4. At which point did you realize you could break your goal of 12h and where/ what did you draw your strength/ resolve/ focus from to dig deep and go for it.

That was my most emotional moment of the race. When I left T2, I was 5 mins behind my schedule with my ‘weakest’ discipline to go. Somehow I thought I wouldn’t make it within my goal of 12 hours. What I didn’t realize is that the clock showed the professional’s race  time. They started 15min earlier than us and I actually 10 mins ahead of my race plan!

When I started my second loop and I realized I was much faster than I had anticipated all emotions broke loose. And this somehow gave me the kick to keep running at my pace when about midway I felt my legs becoming heavier. A big help came also from the most powerful legalized doping drink: coke!!! Amazing how it can push you!

5. Let’s talk about your training. Can you briefly describe your weekly training schedule. How and why that’s working for you.

My coach and I had first a thorough discussion on my life style. Each aspect was taken into account and based on those inputs he prepared a training schedule that perfectly fit my needs.

Being single obviously helps a lot in my training as I can be more flexible on my training hours, but then, my job requires me to travel quite often which makes it a challenge to fulfill all exercises. I have learnt, though, that it CAN be done.

Every single day a little session will bring you through an Ironman!

In the 180 days that I have been with Ironguides, I have only missed 17 days of training- despite Christmas (on my bike!) and New Year (long run!).

6. Please share with us the 2 most important ‘take home’ messages that you have learnt about endurance training that everyone needs to hear.

No doubt about the first one which is also rightly highlighted by Ironguides: Consistency is key! Do a little bit every day and you will be ready at the start of your Ironman!

The second lesson that I learnt is the incredible power of the human spirit to overcome adversity.

For example – the number of times I wanted to skip training with teasers from my friends to join them for drinks or movies. Or when I had the panic attack, at the swim start and I almost withdrew from the race or when I almost got off the bike as my legs burnt so badly uphill against the wind.

 But “nothing is impossible to a willing mind!”

7. I always stress the importance of communication in the coach -athlete relationship. Your thoughts on this please. 

With Shem I picked a winning lottery ticket.

We had an ongoing communication both with mails and face-to-face discussions. When going into your first Ironman there are many doubts, many anxieties, when starting for such a monumental endeavor there are various questions on the training and its effects, on how to pace yourself and what to take in as nutrition.

Communication and understanding from your coach is the second most important thing after…his training schedule!

8. What life lessons have you learnt on this journey to Ironman? 

I learnt that with discipline and putting in the correct effort, I can achieve anything. I might not be the fastest and quickest, but I’ll be there at the end line, no matter what challenge I face.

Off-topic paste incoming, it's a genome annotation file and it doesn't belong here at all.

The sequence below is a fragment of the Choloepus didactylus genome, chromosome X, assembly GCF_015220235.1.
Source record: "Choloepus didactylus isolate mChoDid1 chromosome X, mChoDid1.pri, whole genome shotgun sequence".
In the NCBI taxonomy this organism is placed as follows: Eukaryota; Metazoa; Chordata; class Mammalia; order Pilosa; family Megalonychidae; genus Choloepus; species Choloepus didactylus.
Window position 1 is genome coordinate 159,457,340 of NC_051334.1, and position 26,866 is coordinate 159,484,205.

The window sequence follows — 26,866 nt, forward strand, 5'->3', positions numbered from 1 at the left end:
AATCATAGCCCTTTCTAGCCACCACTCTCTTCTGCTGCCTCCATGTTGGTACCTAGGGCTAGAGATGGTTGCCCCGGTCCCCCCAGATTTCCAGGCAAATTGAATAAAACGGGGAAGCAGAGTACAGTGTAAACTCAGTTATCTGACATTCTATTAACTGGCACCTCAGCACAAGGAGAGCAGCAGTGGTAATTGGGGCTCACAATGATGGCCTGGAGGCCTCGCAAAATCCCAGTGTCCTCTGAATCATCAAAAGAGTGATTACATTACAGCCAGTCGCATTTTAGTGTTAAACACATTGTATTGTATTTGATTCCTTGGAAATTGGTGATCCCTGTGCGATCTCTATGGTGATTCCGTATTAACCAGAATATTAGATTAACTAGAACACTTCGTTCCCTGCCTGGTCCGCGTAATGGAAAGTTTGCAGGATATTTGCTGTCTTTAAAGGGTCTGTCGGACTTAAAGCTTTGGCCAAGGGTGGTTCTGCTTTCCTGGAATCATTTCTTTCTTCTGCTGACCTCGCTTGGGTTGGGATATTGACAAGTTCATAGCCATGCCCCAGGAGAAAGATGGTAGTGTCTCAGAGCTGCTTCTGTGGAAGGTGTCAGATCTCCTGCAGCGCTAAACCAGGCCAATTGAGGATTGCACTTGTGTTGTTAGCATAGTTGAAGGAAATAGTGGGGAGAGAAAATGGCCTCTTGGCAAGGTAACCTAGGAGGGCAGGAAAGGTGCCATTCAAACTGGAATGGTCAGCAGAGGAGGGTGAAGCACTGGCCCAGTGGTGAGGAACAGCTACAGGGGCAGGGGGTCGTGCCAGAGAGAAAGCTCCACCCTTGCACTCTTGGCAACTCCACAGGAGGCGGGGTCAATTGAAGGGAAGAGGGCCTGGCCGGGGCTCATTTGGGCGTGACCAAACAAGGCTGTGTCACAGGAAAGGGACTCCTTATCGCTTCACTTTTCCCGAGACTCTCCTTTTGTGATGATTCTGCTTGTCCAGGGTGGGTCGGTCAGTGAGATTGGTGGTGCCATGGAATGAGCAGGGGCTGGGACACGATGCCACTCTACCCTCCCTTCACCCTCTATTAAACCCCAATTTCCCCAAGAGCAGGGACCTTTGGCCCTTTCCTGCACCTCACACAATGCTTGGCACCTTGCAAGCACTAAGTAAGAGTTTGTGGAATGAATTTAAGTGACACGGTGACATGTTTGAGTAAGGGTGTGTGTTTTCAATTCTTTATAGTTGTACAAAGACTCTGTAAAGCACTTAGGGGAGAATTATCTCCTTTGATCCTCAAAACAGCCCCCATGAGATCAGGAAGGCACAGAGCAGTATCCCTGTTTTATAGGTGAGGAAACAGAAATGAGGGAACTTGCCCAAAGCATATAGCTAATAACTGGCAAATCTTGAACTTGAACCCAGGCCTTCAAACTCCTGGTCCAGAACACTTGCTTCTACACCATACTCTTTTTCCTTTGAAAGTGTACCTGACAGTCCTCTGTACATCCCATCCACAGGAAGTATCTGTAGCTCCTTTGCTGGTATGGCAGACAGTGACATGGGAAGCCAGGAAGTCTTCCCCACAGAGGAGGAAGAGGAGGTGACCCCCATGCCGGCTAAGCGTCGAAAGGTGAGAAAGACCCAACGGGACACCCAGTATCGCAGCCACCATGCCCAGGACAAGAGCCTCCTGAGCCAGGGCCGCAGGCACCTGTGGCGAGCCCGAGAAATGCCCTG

9. What are the benefits of having a coach? What are the characteristics for a good coach to look out for? 

A coach brings in all the essential missing parts an athlete needs: experience, motivation, control.

A good coach should explain how he works, what the benefit is behind each training session. He/ She should also be receptive to the athlete’s needs and be open to adapt to it when necessary. He or She should also be able to push the athlete to get over his “comfort zone” both physically and mentally.

It is also important that a coach check in on the athlete, to regularly access their level of motivation and fatigue.

Indeed, there are just 2 options when you choose to work with a coach: either you trust him completely or you don’t.

10. Think you can go faster?

At 1.93m and 88kg I have all but a perfect triathlete “frame”. With such height/mass I suffer the heat more than a skinnier and smaller person hence IM races like Cebu and Langkawi I registered for will see me most likely go slower. Moreover, the swim leg in NZ was with a wetsuit which gained me at least 10min.

On the other hand, I have gained experience, especially on the run part, and I will keep on training consistently.

I am thoroughly confident that in a race that suits me in terms of temperature and route I will get in under 11 hours. Who knows, I might even take it down to 10:30!

Roberto finished in 11:08′. This was an awesome result for his 1st attempt at the Ironman distance. The major improvement for Roberto came from the work that we did to improve his running gait and efficiency.  While others may have questioned the rationale behind doing 15 x 100m running sprints for 12 weeks building up to an Ironman,  Roberto didn’t bat an eyelid. He simply got his head down and did the work and came out a much improved runner after that block. His admirable work ethic and his ability to stay open and receptive to The Method were the perfect combination to achieving this goal!